Post edited by greenuser on
  • Benni93Benni93 Member Posts: 50
    edited August 2016
    Just a Short Update, second psu is up and running :) the first is running now succesful 24/7 for 29days. Im so glad i found out about this Server psus. 2400w for 60€, i love it.
    @greenuser with a bigger iron that was a dream to solder :p
  • Benni93Benni93 Member Posts: 50
    patrik2 said:
    Compared to my worker there are very expensive
  • patrik2patrik2 Member Posts: 156 ✭✭
    @Benni93 , you can solder wires by yourself for free - that's what I did. I provided this link for informational purposes only.
  • Benni93Benni93 Member Posts: 50
    patrik2 said:

    @Benni93 , you can solder wires by yourself for free - that's what I did. I provided this link for informational purposes only.

    Okay Thank u i miss understood :P
    I solder it already by myself :) i bought some package of 10 broken psus and solder the pcie cables off. That saved me some more money.
  • akellyakelly Member Posts: 4
    edited August 2016
    Tried this with some server supplies I had. I got one of them to boot once or twice, and now neither of the Poweredge 2950 supplies (Z750P-00) show any power lights or have any voltage on the output. Replaced some bulging capacitors and that didn't help.

    The Poweredge 2650 supply (DPS-500CB A) powers on fine, and when I hook it up to the GPU the fans spin, but it doesn't output any video signal or show up in device manager. Tried both a 280X and 290X, neither work with the server supply but both GPUs still work fine with the ATX supply. Voltage under no load is 12.44V, a little high, but the ATX spec goes up to 12.6V, and there's no voltage adjustment inside the supply. Tested every pin on the connector, and they all show the correct voltage. The GPU is not on risers but plugged directly into the motherboard. I'm getting a USB riser in a few days to test if that fixes it.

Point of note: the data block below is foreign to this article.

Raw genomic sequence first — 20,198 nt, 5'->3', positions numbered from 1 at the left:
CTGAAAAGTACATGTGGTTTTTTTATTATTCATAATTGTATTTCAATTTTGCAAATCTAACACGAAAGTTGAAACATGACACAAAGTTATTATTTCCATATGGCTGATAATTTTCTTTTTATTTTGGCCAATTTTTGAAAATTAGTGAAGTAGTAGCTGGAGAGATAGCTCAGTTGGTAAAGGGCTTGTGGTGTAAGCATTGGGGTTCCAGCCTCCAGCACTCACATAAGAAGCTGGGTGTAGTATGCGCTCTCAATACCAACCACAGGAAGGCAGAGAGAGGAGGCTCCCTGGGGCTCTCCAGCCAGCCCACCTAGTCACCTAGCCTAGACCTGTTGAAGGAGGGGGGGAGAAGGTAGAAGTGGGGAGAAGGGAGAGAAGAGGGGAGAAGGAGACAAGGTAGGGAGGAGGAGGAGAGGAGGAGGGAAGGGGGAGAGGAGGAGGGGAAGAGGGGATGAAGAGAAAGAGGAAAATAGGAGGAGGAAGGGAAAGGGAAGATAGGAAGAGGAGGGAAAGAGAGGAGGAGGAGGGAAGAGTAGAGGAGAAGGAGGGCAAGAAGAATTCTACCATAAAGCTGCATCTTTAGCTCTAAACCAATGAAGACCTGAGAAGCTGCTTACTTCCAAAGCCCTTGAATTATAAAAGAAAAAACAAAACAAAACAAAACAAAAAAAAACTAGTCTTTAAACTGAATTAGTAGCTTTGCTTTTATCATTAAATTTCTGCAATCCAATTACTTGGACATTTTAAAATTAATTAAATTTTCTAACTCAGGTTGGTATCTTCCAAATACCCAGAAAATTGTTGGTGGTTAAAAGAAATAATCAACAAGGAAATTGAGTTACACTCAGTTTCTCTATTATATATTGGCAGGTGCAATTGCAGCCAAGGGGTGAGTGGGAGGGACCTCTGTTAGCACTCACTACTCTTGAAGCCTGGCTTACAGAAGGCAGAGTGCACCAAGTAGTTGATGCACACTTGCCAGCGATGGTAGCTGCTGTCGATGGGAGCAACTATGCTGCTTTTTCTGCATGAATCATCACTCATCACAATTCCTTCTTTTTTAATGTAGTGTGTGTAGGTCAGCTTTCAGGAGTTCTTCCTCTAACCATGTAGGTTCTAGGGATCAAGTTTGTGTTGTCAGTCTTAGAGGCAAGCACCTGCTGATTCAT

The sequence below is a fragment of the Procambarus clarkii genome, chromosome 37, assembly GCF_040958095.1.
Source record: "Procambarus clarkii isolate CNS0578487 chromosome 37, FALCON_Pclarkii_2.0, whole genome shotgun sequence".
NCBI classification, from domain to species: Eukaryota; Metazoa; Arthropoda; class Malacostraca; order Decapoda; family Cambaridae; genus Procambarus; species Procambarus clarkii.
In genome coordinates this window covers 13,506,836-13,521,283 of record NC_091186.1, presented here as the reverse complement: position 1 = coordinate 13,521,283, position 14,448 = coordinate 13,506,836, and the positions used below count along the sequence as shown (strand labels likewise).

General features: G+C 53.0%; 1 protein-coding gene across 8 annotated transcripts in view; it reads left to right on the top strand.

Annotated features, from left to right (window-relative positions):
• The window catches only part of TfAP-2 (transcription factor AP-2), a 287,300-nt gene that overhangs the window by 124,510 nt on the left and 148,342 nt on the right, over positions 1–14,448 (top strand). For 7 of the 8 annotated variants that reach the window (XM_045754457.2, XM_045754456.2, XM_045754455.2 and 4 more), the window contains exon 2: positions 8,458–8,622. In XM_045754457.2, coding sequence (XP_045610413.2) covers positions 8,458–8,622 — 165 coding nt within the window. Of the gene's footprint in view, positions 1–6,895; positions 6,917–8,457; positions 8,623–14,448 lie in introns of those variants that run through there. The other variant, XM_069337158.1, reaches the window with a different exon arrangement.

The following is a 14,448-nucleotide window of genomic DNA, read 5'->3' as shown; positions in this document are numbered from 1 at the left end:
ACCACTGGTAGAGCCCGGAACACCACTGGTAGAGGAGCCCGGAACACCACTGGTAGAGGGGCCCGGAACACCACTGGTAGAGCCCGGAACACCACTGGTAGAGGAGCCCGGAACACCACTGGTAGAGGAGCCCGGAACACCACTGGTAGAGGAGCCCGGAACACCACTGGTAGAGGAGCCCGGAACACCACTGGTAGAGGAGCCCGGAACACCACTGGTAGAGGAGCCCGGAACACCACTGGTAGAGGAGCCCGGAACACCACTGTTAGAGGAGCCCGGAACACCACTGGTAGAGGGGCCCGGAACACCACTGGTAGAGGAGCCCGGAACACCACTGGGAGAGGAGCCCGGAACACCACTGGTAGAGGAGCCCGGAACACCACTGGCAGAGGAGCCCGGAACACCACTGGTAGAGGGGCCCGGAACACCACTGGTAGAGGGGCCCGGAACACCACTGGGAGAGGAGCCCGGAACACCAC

I'm at a bit of a loss, anyone have any other ideas?
  • akellyakelly Member Posts: 4
    I mixed and matched cables from the two power supplies, and determined that it's the 2 pin part of the 6+2 connector that I crimped that is the culprit. I can measure 12V between the two pins, but there must be a loose connection somehow between the two contacts.
  • Benni93Benni93 Member Posts: 50
    @akelly sorry did not Ever had such problems. And the fact that u measure 12v between all Pins normally say everything fine. Did the graphics Card before the Server psu test?
  • Zorg33Zorg33 Member Posts: 220 ✭✭
    edited August 2016
    You should definitely NOT see 12V between the 2 extra pins of the 6+2pin gpu power connector!!
    They both must be ground.